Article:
Neck | Neurology | Cervical myelopathy (spinal cord compression) (Disease)
Cervical myelopathy (spinal cord compression): Description
Cervical myelopathy is a disorder most commonly seen in the elderly population due to spondylosis with resultant cord compression. Cervical myelopathy occurs when there is pressure on the spinal cord, and this results in dysfunction of the nerves below the area of pressure.
The most common symptom of cervical myelopathy is neck pain accompanied by radiating pain into one or both of your arms. Numbness and tingling in fingers and difficulty to hold objects are also present. Also, pain cam make walking problematic and increases the risk of falls.
Causes and Risk factors
Causes of myelopathy include trauma, tumors, infection, vascular disease, degenerative conditions and demyelinating disorders. Patients may have a predisposition if they are born with a narrow canal or have a deformity secondary to previous neck injury. Myelopathy can be seen in younger patients when central disc herniations compress the spinal cord.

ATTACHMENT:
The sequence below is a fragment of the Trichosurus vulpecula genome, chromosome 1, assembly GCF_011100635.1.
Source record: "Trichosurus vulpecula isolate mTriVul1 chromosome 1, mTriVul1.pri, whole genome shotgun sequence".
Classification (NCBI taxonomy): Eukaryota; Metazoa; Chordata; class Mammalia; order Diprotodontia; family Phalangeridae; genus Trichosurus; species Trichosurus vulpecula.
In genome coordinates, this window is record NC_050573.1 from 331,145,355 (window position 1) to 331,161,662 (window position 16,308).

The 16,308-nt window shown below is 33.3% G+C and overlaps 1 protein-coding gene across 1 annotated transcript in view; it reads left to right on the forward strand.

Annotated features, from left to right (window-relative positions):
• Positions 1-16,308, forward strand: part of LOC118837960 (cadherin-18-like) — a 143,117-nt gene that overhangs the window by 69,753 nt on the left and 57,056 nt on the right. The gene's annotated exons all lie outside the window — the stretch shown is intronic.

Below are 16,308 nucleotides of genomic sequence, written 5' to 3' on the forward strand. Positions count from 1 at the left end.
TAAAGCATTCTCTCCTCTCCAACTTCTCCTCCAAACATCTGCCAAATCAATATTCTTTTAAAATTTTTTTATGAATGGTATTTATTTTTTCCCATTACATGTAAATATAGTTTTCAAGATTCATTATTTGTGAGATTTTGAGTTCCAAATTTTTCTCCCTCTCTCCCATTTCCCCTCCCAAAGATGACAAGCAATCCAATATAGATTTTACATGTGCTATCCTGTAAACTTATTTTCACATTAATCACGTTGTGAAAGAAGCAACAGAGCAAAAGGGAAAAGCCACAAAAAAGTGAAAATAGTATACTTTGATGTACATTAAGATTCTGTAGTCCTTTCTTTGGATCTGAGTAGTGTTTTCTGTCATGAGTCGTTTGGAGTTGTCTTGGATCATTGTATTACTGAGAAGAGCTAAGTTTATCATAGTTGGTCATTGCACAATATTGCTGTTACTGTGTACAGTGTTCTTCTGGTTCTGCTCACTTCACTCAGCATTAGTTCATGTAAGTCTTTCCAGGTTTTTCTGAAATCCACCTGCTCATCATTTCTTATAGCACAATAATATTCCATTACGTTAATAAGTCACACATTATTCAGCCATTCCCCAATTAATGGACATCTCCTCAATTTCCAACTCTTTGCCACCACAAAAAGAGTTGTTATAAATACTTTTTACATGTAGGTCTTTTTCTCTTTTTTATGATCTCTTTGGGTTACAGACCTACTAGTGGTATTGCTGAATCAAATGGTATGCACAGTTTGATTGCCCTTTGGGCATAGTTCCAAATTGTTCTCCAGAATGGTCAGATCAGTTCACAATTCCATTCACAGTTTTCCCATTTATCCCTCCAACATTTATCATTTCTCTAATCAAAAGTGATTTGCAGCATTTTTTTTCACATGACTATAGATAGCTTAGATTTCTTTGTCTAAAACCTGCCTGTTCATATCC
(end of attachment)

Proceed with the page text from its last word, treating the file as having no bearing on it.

Cervical myelopathy (spinal cord compression): Treatment and Diagnosis
Diagnosis includes investigation as x-ray of the cervical spine, magnetic resonance imaging (MRI).
The treatment for the cervical myelopathy is surgical decompression (surgically relieving the pressure on the spinal cord). The aim of decompressive surgery is to relieve the pressure on the spinal cord and prevent further neurological damage to the spinal cord, unfortunately the nerves that are already damaged may not recover